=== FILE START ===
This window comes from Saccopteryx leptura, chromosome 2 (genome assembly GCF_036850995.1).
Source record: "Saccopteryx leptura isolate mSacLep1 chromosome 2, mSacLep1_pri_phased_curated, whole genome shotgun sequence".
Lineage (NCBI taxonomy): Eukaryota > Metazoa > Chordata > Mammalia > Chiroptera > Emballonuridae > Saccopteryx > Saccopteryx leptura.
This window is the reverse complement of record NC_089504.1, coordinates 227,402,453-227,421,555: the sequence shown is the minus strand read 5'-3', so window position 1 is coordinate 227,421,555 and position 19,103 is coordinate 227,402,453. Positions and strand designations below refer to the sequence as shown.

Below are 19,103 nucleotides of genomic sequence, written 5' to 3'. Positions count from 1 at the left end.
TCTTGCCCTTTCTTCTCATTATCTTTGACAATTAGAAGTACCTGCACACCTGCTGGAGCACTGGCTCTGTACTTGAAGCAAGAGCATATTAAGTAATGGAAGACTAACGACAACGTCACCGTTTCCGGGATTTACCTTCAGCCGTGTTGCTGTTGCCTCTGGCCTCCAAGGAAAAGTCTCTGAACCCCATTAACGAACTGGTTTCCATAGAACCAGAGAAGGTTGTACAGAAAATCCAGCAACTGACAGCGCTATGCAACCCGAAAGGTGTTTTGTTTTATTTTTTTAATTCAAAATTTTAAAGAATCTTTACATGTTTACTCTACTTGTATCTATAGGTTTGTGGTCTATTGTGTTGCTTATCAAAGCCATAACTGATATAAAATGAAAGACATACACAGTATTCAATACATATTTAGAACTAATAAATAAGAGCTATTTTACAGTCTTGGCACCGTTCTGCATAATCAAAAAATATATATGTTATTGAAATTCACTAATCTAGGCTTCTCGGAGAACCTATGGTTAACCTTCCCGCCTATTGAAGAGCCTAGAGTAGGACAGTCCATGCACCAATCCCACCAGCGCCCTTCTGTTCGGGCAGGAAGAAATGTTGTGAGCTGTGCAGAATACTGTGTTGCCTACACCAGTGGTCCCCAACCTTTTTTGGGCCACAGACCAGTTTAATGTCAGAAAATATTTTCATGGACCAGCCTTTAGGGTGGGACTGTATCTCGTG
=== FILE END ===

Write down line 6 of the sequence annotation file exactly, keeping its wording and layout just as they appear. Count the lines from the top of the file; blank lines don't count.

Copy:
TCTTGCCCTTTCTTCTCATTATCTTTGACAATTAGAAGTACCTGCACACCTGCTGGAGCACTGGCTCTGTACTTGAAGCAAGAGCATATTAAGTAATGGAAGACTAACGACAACGTCACCGTTTCCGGGATTTACCTTCAGCCGTGTTGCTGTTGCCTCTGGCCTCCAAGGAAAAGTCTCTGAACCCCATTAACGAACTGGTTTCCATAGAACCAGAGAAGGTTGTACAGAAAATCCAGCAACTGACAGCGCTATGCAACCCGAAAGGTGTTTTGTTTTATTTTTTTAATTCAAAATTTTAAAGAATCTTTACATGTTTACTCTACTTGTATCTATAGGTTTGTGGTCTATTGTGTTGCTTATCAAAGCCATAACTGATATAAAATGAAAGACATACACAGTATTCAATACATATTTAGAACTAATAAATAAGAGCTATTTTACAGTCTTGGCACCGTTCTGCATAATCAAAAAATATATATGTTATTGAAATTCACTAATCTAGGCTTCTCGGAGAACCTATGGTTAACCTTCCCGCCTATTGAAGAGCCTAGAGTAGGACAGTCCATGCACCAATCCCACCAGCGCCCTTCTGTTCGGGCAGGAAGAAATGTTGTGAGCTGTGCAGAATACTGTGTTGCCTACACCAGTGGTCCCCAACCTTTTTTGGGCCACAGACCAGTTTAATGTCAGAAAATATTTTCATGGACCAGCCTTTAGGGTGGGACTGTATCTCGTG